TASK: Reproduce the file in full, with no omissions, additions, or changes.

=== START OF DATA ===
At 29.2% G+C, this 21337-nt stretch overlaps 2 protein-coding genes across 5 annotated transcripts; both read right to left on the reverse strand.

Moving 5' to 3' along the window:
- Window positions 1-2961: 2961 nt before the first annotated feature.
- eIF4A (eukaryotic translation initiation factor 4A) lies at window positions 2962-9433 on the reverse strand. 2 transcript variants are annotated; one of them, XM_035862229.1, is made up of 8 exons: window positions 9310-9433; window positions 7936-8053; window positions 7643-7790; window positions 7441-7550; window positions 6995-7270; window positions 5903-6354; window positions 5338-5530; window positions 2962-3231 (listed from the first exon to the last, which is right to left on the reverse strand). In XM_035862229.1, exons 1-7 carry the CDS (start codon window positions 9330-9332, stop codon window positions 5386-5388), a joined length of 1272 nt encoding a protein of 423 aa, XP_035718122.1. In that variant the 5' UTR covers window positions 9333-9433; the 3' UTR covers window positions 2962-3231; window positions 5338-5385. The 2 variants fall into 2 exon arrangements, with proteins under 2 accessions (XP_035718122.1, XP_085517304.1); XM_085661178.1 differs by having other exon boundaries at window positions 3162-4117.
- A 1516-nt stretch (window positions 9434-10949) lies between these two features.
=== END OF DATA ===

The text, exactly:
At 29.2% G+C, this 21337-nt stretch overlaps 2 protein-coding genes across 5 annotated transcripts; both read right to left on the reverse strand.

Moving 5' to 3' along the window:
- Window positions 1-2961: 2961 nt before the first annotated feature.
- eIF4A (eukaryotic translation initiation factor 4A) lies at window positions 2962-9433 on the reverse strand. 2 transcript variants are annotated; one of them, XM_035862229.1, is made up of 8 exons: window positions 9310-9433; window positions 7936-8053; window positions 7643-7790; window positions 7441-7550; window positions 6995-7270; window positions 5903-6354; window positions 5338-5530; window positions 2962-3231 (listed from the first exon to the last, which is right to left on the reverse strand). In XM_035862229.1, exons 1-7 carry the CDS (start codon window positions 9330-9332, stop codon window positions 5386-5388), a joined length of 1272 nt encoding a protein of 423 aa, XP_035718122.1. In that variant the 5' UTR covers window positions 9333-9433; the 3' UTR covers window positions 2962-3231; window positions 5338-5385. The 2 variants fall into 2 exon arrangements, with proteins under 2 accessions (XP_035718122.1, XP_085517304.1); XM_085661178.1 differs by having other exon boundaries at window positions 3162-4117.
- A 1516-nt stretch (window positions 9434-10949) lies between these two features.